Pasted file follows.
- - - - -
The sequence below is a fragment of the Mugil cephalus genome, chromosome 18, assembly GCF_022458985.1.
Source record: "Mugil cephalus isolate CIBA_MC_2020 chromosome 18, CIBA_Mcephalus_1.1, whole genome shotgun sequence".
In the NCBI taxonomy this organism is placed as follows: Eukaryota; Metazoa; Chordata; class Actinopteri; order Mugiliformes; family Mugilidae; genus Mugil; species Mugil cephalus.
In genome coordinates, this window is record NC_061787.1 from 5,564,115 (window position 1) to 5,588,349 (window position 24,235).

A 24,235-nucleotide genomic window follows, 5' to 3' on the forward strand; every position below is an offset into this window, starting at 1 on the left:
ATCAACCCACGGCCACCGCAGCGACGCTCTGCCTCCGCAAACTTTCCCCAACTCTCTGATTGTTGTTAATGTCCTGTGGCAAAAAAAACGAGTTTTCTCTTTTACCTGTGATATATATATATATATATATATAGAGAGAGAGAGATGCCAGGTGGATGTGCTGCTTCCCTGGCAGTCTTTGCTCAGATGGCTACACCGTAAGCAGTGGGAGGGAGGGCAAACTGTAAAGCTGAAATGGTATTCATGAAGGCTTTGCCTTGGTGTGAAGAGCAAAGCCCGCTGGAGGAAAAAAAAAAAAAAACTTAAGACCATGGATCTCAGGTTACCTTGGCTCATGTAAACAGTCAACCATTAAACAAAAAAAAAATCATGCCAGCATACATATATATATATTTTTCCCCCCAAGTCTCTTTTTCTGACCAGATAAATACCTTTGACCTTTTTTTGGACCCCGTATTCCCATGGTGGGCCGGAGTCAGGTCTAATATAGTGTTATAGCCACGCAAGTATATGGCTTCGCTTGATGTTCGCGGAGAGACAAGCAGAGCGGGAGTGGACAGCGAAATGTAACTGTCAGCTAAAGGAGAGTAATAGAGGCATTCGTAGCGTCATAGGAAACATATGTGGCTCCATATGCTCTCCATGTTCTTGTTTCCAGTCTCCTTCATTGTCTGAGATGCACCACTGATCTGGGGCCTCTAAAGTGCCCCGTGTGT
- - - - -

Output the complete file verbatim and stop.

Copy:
The sequence below is a fragment of the Mugil cephalus genome, chromosome 18, assembly GCF_022458985.1.
Source record: "Mugil cephalus isolate CIBA_MC_2020 chromosome 18, CIBA_Mcephalus_1.1, whole genome shotgun sequence".
In the NCBI taxonomy this organism is placed as follows: Eukaryota; Metazoa; Chordata; class Actinopteri; order Mugiliformes; family Mugilidae; genus Mugil; species Mugil cephalus.
In genome coordinates, this window is record NC_061787.1 from 5,564,115 (window position 1) to 5,588,349 (window position 24,235).

A 24,235-nucleotide genomic window follows, 5' to 3' on the forward strand; every position below is an offset into this window, starting at 1 on the left:
ATCAACCCACGGCCACCGCAGCGACGCTCTGCCTCCGCAAACTTTCCCCAACTCTCTGATTGTTGTTAATGTCCTGTGGCAAAAAAAACGAGTTTTCTCTTTTACCTGTGATATATATATATATATATATATAGAGAGAGAGAGATGCCAGGTGGATGTGCTGCTTCCCTGGCAGTCTTTGCTCAGATGGCTACACCGTAAGCAGTGGGAGGGAGGGCAAACTGTAAAGCTGAAATGGTATTCATGAAGGCTTTGCCTTGGTGTGAAGAGCAAAGCCCGCTGGAGGAAAAAAAAAAAAAAACTTAAGACCATGGATCTCAGGTTACCTTGGCTCATGTAAACAGTCAACCATTAAACAAAAAAAAAATCATGCCAGCATACATATATATATATTTTTCCCCCCAAGTCTCTTTTTCTGACCAGATAAATACCTTTGACCTTTTTTTGGACCCCGTATTCCCATGGTGGGCCGGAGTCAGGTCTAATATAGTGTTATAGCCACGCAAGTATATGGCTTCGCTTGATGTTCGCGGAGAGACAAGCAGAGCGGGAGTGGACAGCGAAATGTAACTGTCAGCTAAAGGAGAGTAATAGAGGCATTCGTAGCGTCATAGGAAACATATGTGGCTCCATATGCTCTCCATGTTCTTGTTTCCAGTCTCCTTCATTGTCTGAGATGCACCACTGATCTGGGGCCTCTAAAGTGCCCCGTGTGT